Thoughts from Raleigh PR Society’s Media Panel
One of the hats I wear is that of Vice President of the Raleigh Public Relations Society. Tuesday’s RPRS meeting featured a Media Panel comprised of Sharon Delaney, news anchor at NBC17 in Raleigh; Rob Christensen, top political reporter at The News & Observer; and Rick Smith, managing editor of WRAL LocalTechWire. The panel offered a number of tips and pointers for Public Relations practitioners to increase the effectiveness of their media relations efforts.
Rick included an excellent article on the panel in today’s WRAL LocalTechWire First Edition e-mail update. That article is here: Media Relations: Too Many Times Companies, Agencies Bungle Chances To Get Out Their News.
Below are a few of my thoughts from the panel. Rick touches on many of the same points in his article; if they are also discussed here, it is because they are important enough to bear repeating.
WRITING PRESS RELEASES
– Don’t write a press release targeted for a niche audience and expect the general media to cover it. Make sure your release appeals to the media outlet’s audience.
– If you are writing a press release for a general circulation publication, avoid using niche-specific acronyms and buzzwords that have no meaning to a general audience.
– Make it presentable and easy to understand.
– Keep it clear and plain; if the first paragraph doesn’t get the attention of the reporter or editor, it will likely end up in the trash can.
– Provide the reporter with information that will help them sell the story to their editor.
– In the very succinct words of Rob Christensen, “Newspaper people love numbers.”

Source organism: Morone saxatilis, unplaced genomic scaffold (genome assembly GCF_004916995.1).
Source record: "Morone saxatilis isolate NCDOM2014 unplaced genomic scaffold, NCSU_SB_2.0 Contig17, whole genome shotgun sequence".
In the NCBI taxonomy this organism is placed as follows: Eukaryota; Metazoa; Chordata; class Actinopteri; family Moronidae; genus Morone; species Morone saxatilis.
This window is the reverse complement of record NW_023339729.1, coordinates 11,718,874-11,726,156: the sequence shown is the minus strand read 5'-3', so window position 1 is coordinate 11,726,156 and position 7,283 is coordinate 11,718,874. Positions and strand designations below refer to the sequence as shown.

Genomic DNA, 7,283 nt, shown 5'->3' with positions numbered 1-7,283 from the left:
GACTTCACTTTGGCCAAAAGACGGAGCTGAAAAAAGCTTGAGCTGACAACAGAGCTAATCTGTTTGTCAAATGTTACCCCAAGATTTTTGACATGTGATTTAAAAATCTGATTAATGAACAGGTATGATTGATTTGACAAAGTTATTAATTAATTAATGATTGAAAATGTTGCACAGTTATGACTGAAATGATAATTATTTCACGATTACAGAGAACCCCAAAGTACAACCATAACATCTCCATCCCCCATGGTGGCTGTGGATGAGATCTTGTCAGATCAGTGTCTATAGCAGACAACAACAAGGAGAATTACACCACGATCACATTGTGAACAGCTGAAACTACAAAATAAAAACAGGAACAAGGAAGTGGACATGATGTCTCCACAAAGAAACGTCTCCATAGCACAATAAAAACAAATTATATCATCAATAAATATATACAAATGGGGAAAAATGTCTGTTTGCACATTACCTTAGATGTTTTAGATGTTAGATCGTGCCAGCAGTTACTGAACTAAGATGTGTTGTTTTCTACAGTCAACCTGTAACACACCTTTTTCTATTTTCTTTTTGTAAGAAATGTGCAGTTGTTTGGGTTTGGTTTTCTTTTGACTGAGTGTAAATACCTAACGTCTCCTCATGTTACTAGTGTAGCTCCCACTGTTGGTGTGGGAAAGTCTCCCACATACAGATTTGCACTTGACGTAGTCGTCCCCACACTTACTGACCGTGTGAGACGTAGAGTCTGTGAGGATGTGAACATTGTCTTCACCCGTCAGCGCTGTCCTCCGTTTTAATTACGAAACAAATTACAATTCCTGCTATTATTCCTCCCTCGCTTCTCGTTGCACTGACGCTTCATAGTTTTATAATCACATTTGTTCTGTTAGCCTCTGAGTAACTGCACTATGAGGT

HOW DO TV STATIONS DECIDE WHAT GETS COVERED?
– Timing & content are key. Is it interesting & useful that day?
– Does it have a local angle?
– Does the story fill a specific reporter’s niche or beat?
– Is the story something that is “promotable” (meaning the station might promote it ahead of time to attract viewers)?
– Make it quick & easy. If you don’t understand something in a printed news article, you can re-read it. Conversely, a TV audience typically has just one chance to “get it.” While we do now have the ability to replay television items thanks to TIVO and DVR technology, it is a safe bet that relatively few people TIVO the local news.
– Develop relationships with the media.
– Be persistent, not passive.
– Be accessible when reporters attempt to contact you. In the words of one of the panelists, “If you duck us when the news is bad, don’t call us when the news is good.”
– Put a human face on your story. Reporters are storytellers, and a human face will personalize your story and increase its newsworthiness.
– If you have multiple related news items, consider grouping them into one larger news story. For example, if your company is making a number of small changes, consider how those changes tell a bigger story about a new direction for your company.
– Understand that you cannot control other news stories. Other news events could impact whether or not your story or event is covered.
– If reporters are calling about a negative situation or event, be prepared to announce the proactive steps your organization is taking to solve or prevent the situation they are covering. This may help you obtain some positive coverage in what would otherwise be an entirely negative article.